Do I need to train in the summer after my club team ends the season?

For many players, summer offers an opportunity to work on fitness, foundational skills and weaknesses. For others, it may be time to recover from nagging injuries. Exactly when you should return to training and competitive play following your spring season depends on many factors including post-season schedule and physical and mental health.

While rest can be beneficial, it should rarely ever mean 100% rest. Even incorporating in light jogs and bike flushes in the days after your final matches will help propel you into summer training. If you want to improve and be a competitive player, it is important to find a rhythm and keep it during the summer even when your team ends the season. Maintaining fitness over the summer takes planning and dedication.

The summer gives players the freedom to improve on their weaknesses, fitness and work on foundation skills. Consider ball control for example. This skill is easy developed independently. Check out this link below which recommends training with different size and types of balls to improve on control: https://www.perfectsoccerskills.com/blogs/news/114817603-using-smaller-balls-to-develop-better-control. Summer is also a perfect time to work on cardio and strength training since there is no worry about being sore for matches.

Before you jump right into a summer training regime, remember one of the most important factors in planning out your summer should be your health! While many players are anxious to jump back into training, players recently recovering from injuries should use this time wisely. The last thing you want to do is further aggravate nagging injuries. If there’s been an issue with your body this spring, use summertime wisely to do physical therapy exercises and corrective stretching. This will help you strengthen and lengthen your muscle tissue, thereby preventing future injuries.

According to a recent Dutch study, high school players may be more susceptible to injury following a recent growth spurt. One doctor suggests that overuse injuries can be substantially reduced by early intervention. Check out this doctor’s recommendations and interpretation of the recent Dutch study at: https://www.socceramerica.com/publications/article/81630/teenage-growth-spurt-a-risky-time-for-soccer-inju.html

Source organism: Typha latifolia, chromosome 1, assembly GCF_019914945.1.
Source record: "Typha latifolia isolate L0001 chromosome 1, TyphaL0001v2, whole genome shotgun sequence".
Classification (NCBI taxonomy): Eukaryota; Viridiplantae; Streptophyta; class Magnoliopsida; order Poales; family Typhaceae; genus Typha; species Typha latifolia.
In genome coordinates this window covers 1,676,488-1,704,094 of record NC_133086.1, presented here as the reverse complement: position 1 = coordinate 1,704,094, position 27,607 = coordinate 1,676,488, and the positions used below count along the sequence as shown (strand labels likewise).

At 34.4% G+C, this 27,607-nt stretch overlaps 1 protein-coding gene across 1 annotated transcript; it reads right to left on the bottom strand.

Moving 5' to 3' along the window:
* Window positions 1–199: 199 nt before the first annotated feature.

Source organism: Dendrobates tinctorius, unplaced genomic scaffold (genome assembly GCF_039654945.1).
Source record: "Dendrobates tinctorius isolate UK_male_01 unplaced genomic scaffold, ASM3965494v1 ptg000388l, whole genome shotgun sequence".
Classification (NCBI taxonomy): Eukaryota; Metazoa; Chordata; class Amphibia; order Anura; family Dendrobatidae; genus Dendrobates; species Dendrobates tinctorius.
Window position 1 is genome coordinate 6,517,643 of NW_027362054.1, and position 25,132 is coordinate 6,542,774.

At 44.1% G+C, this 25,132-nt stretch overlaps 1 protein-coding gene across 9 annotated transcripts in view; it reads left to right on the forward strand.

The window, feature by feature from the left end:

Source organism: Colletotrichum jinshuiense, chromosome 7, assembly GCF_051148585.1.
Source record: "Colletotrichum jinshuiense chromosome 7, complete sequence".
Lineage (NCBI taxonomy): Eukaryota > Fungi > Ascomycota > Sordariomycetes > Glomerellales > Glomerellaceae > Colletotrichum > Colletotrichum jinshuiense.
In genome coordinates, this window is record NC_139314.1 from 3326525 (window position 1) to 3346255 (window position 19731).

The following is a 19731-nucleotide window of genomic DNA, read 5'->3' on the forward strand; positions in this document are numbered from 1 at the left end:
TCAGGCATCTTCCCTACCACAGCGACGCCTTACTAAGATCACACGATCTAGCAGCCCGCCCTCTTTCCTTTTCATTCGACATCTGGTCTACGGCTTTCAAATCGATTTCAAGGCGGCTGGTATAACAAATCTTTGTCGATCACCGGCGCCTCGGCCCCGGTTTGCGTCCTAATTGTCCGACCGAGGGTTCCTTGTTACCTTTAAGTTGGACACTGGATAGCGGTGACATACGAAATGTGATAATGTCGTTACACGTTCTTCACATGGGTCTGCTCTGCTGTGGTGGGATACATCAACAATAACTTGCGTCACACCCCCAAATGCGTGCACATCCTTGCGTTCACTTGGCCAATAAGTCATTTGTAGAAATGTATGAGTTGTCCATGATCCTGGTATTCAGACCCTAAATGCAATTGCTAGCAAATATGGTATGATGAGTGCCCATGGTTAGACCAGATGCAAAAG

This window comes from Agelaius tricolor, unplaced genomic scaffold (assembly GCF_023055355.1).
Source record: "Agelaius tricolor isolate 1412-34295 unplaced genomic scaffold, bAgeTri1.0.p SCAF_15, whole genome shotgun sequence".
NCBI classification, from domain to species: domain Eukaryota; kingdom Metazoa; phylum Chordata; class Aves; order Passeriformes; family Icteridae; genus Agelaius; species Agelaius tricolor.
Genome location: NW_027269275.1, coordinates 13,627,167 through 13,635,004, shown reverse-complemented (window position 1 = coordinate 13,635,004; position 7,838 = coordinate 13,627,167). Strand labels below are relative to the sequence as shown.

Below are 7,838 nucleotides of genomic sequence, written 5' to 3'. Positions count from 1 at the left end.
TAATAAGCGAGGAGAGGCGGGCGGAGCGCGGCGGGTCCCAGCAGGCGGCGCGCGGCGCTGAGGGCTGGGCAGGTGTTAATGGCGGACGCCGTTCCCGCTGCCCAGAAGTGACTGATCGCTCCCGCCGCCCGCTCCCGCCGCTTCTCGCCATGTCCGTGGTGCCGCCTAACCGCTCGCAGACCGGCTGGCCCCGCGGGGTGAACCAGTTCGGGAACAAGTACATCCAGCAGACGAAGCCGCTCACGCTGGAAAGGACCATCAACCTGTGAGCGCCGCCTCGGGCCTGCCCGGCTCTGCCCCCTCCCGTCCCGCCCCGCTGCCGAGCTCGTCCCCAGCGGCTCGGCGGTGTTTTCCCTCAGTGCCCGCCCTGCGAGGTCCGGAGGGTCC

Finally, it is important to acknowledge that some group training is important even in the off-season. Even just training with a handful of teammates once or twice a week can help you stay as close to game shape as possible. Or maybe this is your opportunity to train with a new group of players in a summer league. This may provide a breath of fresh air from the same training and players you’ve been with all season. You would be surprised what kind of potential you can unlock from playing with new players, training styles, and coaches. All in all, it should go without saying that summer training is absolutely necessary for serious players.

A Parent’s Guide to Communicating With Coaches

It is important for parents to be involved with the recruiting process but parents must not be overbearing.  The prospect should be the primary point of contact – coaches are recruiting prospects, not parents.  Coaches want to learn about the prospect and the prospect needs to be able to independently demonstrate that he/she is interested in the school and soccer program.  Parents must allow the prospect to communicate with the coach and develop a rapport.  The biggest mistake parents make, is not allowing the prospect to engage with the coach.

  • Phone Calls – Parents should help with the planning of making phone calls and documenting outgoing and incoming calls.  Parents can help prospects by rehearsing outgoing calls.   Parents can also help draw out a calendar to schedule outgoing calls and document incoming calls.  This will allow both parents and prospects to keep an eye on frequency of phone calls.